October 15, 2001
CANTERBURY, England (AP) - Several hundred people were evacuated from Canterbury Cathedral Sunday in one of a rash of scares around the world sparked by the discovery of white powder.
Church staff began evacuating the cathedral - the seat of the Archbishop of Canterbury, spiritual head of the Church of England - around 1 p.m. (1200 GMT), after a worker said he saw a man dropping a white powder in one of its chapels.
Emergency workers wearing chemical protection suits cleared up the powder and took samples for analysis, Kent Police said. Paramedics were also on the scene.
It was not immediately clear what the substance was, and police said they planned to keep the cathedral closed until they could identify it.
Several hundred visitors were inside the cathedral in this southeastern English town when the evacuation began, but no services were underway.
Jitters about bioterrorism and other forms of attack have spread since anthrax cases were confirmed this week in Florida, New York and Nevada.
"We are taking every precaution at this stage and so we have sent in firefighters with protective suits," said a fire department spokeswoman, speaking on traditional condition of anonymity. "It is still too early to say exactly what the powder is."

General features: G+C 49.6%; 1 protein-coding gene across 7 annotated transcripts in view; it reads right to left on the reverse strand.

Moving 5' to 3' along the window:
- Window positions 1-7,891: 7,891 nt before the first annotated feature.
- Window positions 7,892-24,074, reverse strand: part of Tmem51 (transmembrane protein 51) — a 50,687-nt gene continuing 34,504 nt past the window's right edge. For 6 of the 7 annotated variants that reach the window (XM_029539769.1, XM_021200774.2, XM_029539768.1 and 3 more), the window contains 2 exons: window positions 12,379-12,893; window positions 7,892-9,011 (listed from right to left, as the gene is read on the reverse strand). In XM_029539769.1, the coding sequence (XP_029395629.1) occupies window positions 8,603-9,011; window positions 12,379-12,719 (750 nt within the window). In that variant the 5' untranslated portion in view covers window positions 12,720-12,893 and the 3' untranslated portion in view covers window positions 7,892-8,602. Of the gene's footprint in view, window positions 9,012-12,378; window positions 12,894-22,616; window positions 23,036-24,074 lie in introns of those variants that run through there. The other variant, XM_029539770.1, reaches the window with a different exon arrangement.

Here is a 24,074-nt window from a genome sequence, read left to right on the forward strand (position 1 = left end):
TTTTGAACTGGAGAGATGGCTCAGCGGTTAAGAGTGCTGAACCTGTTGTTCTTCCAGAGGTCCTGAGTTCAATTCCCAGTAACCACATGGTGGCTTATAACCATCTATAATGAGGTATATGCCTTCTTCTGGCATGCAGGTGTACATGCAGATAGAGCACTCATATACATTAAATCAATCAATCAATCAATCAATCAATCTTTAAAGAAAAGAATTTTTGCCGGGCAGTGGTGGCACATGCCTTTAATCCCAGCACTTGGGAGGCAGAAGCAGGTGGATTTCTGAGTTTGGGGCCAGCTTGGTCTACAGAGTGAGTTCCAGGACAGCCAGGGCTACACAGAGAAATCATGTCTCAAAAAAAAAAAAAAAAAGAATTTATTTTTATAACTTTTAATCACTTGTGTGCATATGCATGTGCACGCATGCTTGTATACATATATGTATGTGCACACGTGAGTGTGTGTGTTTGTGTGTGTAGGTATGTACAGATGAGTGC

Among other scares and anti-bioterror measures taken Sunday:
- Cleaning staff at Rio de Janeiro's International Airport in Brazil found white powder on a flight from Frankfurt after passengers left the plane, federal police and health authorities said. Scientists were analyzing the substance, and the 12-member cleaning staff that found it was isolated in a room at the airport.
- In Toronto, authorities stopped a plane at Pearson International Airport when baggage handlers found white powder in the cargo hold. Test results were expected by Monday afternoon, but police said they didn't think the substance was dangerous.
- Belgian Health Minister Magda Aelvoet said preliminary tests showed a powder found in six confiscated letters was not anthrax. The letters were addressed to the Belgian Pharmaceutical Institute and several of its employees; the postal service seized them after finding the powder. Aelvoet said it was likely a prank.
- German Defense Minister Rudolf Scharping said the military was going over its defenses against biological and chemical weapons, and leaders called for increased sentences for anyone caught sending copycat anthrax letters. Scharping assured Germans the military was capable of defending itself from biological and chemical warfare.
- Major newspapers in two Australian states on Sunday began toughening and reviewing security, particularly mail handling procedures.